What has made Foster's music so popular?

In the introduction to "The Music of Stephen C. Foster: A Critical Edition", musicologists Steven Saunders and Deane Root explain how Foster learned to craft such widely appealing music:

In contrast to the image of the unschooled tunesmith accorded by his early biographers, Foster studied the distinctive national styles of song circulating in America during the 1820s, ’30s, and ’40s: the American minstrel songs, German lieder, Irish melodies, Scottish ballads, English pleasure garden songs, Italian opera, and Afro-American religious music. With the intent of appealing to the widest possible audience, he selected their compatible elements to create a new syncretic or merged style of song, familiar enough that each cultural group could find it pleasant, yet altered enough to be considered different and, thus, American.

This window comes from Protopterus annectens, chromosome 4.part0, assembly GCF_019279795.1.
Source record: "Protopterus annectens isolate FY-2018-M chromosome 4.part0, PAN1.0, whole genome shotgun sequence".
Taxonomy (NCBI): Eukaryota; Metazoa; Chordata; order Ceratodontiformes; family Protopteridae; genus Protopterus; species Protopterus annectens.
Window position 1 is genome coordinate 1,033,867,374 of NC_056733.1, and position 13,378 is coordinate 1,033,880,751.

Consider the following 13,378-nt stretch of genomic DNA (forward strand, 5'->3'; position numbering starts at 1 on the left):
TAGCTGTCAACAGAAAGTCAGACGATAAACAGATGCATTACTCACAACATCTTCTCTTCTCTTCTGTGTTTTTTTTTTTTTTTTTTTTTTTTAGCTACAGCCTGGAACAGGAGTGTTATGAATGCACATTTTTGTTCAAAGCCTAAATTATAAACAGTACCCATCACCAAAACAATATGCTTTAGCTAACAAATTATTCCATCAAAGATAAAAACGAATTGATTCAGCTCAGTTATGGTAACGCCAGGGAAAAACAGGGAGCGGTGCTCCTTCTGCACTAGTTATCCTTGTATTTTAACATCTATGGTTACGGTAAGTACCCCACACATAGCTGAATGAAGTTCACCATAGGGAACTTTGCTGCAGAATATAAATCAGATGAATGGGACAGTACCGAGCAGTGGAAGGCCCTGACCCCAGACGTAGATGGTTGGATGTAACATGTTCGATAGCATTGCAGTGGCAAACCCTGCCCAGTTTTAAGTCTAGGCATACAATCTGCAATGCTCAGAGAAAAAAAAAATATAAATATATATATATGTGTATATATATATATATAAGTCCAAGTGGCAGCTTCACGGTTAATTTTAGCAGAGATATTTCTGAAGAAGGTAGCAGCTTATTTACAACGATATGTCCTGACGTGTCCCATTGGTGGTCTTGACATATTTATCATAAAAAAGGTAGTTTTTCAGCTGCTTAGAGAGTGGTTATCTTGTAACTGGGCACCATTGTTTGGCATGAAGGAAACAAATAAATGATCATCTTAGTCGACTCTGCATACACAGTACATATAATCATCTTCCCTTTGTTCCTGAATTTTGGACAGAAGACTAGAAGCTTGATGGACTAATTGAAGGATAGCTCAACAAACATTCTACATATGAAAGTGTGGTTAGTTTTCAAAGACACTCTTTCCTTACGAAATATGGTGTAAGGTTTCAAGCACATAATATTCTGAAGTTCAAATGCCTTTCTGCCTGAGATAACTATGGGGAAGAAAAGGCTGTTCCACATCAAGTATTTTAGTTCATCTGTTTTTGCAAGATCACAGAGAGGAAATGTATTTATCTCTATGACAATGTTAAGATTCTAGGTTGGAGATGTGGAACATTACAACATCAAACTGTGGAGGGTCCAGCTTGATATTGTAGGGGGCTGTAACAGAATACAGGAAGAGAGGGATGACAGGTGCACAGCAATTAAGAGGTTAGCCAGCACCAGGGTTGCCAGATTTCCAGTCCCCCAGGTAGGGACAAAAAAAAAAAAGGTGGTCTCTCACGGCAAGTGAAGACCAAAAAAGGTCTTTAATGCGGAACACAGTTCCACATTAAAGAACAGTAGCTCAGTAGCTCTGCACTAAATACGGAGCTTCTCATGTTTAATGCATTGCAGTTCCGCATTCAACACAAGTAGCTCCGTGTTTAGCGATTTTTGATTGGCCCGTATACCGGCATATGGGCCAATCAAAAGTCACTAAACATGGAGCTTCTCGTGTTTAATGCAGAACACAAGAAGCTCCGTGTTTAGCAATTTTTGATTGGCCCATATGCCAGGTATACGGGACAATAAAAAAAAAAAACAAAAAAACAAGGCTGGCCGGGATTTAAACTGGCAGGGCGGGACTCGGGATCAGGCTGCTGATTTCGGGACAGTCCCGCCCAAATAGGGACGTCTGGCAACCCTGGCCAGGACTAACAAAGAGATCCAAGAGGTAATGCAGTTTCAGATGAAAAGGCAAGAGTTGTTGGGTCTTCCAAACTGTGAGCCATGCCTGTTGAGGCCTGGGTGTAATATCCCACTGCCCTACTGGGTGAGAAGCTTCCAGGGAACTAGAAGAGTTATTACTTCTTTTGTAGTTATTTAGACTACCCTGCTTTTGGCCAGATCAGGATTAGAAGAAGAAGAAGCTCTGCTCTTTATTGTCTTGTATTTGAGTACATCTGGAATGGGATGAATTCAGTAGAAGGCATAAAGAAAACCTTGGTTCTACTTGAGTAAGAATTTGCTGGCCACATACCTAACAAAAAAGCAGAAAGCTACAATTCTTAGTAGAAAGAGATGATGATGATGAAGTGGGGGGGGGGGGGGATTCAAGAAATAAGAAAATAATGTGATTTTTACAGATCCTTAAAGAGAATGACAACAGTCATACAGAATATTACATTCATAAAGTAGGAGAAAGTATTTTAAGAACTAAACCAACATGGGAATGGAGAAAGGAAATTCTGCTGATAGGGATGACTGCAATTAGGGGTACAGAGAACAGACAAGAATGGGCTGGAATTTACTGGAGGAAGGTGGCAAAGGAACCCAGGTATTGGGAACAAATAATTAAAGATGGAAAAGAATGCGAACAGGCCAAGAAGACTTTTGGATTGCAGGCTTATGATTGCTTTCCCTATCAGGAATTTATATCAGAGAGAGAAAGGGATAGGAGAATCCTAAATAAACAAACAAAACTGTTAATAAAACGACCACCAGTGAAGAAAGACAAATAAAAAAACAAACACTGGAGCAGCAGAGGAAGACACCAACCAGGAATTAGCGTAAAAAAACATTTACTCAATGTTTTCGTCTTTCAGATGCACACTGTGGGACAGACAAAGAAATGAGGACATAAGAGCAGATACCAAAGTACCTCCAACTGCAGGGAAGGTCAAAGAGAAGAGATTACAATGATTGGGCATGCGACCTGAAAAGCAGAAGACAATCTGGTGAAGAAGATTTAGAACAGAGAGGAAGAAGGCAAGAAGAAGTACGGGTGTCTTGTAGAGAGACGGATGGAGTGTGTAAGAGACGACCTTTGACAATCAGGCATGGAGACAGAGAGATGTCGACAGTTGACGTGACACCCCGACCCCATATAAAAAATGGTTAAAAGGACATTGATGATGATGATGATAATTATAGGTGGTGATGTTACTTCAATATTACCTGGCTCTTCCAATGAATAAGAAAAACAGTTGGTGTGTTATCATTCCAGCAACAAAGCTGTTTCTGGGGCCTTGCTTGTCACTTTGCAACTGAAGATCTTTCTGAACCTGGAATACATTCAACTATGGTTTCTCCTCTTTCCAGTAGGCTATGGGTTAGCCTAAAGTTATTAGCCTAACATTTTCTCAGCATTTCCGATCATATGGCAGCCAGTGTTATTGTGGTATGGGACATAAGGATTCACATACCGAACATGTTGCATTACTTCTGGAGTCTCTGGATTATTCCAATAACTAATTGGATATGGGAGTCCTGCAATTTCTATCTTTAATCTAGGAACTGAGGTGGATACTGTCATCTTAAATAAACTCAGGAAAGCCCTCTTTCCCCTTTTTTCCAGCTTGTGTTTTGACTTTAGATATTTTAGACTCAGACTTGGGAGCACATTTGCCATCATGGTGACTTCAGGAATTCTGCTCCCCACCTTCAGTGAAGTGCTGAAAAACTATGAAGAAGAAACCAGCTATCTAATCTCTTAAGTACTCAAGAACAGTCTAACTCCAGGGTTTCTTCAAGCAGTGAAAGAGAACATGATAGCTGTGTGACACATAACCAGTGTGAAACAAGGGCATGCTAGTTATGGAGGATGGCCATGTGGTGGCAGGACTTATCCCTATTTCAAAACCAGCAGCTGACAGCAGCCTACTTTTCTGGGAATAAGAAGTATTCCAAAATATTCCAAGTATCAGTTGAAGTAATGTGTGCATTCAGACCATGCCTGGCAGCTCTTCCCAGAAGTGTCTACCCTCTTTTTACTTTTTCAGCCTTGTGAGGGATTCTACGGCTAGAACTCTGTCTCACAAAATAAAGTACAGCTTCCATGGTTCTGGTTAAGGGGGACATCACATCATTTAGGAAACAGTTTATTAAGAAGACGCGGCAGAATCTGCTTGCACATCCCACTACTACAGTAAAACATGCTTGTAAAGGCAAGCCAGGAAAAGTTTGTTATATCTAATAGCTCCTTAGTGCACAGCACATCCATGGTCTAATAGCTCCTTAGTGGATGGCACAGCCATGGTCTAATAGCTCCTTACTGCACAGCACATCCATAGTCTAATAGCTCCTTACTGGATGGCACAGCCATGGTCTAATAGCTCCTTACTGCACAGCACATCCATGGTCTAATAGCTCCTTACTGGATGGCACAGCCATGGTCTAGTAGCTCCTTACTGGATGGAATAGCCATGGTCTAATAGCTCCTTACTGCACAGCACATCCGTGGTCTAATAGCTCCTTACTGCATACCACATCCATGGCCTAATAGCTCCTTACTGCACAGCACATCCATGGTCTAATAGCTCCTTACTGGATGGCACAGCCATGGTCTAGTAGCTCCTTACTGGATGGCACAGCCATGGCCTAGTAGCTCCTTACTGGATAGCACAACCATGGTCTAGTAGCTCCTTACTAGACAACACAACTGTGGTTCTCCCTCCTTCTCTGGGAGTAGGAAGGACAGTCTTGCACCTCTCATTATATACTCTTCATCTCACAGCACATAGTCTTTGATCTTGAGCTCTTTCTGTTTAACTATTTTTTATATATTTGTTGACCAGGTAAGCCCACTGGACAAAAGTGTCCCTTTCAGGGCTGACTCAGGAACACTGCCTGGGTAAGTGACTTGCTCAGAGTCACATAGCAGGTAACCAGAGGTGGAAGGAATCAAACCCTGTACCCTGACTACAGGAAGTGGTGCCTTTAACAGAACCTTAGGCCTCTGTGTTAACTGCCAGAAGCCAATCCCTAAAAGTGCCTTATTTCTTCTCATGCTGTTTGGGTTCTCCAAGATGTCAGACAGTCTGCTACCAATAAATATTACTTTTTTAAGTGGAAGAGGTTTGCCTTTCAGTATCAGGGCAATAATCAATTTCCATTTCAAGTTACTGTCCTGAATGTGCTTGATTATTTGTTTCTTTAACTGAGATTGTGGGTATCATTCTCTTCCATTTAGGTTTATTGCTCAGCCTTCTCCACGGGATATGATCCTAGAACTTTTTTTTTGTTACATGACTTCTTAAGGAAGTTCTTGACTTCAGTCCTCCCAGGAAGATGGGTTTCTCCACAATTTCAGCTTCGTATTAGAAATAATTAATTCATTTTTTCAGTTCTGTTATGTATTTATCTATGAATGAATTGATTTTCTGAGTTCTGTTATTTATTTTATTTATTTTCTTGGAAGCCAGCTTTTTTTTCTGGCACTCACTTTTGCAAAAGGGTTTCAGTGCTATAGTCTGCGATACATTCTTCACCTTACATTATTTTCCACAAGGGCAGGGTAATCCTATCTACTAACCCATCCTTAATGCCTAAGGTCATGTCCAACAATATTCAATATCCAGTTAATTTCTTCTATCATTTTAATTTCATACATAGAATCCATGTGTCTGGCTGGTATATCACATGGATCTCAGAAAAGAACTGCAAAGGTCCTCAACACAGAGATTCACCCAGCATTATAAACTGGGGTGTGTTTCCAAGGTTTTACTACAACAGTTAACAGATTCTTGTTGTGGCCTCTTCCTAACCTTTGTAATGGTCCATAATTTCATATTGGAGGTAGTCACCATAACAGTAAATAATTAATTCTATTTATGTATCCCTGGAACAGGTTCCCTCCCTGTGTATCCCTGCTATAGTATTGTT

Foster never conducted formal music studies, but he absorbed much about the musics of nineteenth-century America in his boyhood home, church, and Pittsburgh’s theaters and music venues.

Although many people celebrate Foster’s music as a stylistic “melting pot,” many others counter that Foster and other white songwriters stole the right of African Americans to represent themselves. In this view, Foster’s “syncretic” style is not something to be celebrated.

Contact Us

Center for American Music
Stephen Foster Memorial
University of Pittsburgh
4301 Forbes Ave.
Pittsburgh, PA 15260

Hours

Starting August 24, 2020, the Center for American Music Library and Stephen Foster Museum will be open by appointment only. To request access, please send us a request.

You do not have to be affiliated with the University of Pittsburgh to use the Collection. 

Stephen Foster Memorial Museum and Center for American Music Library - Facebook Page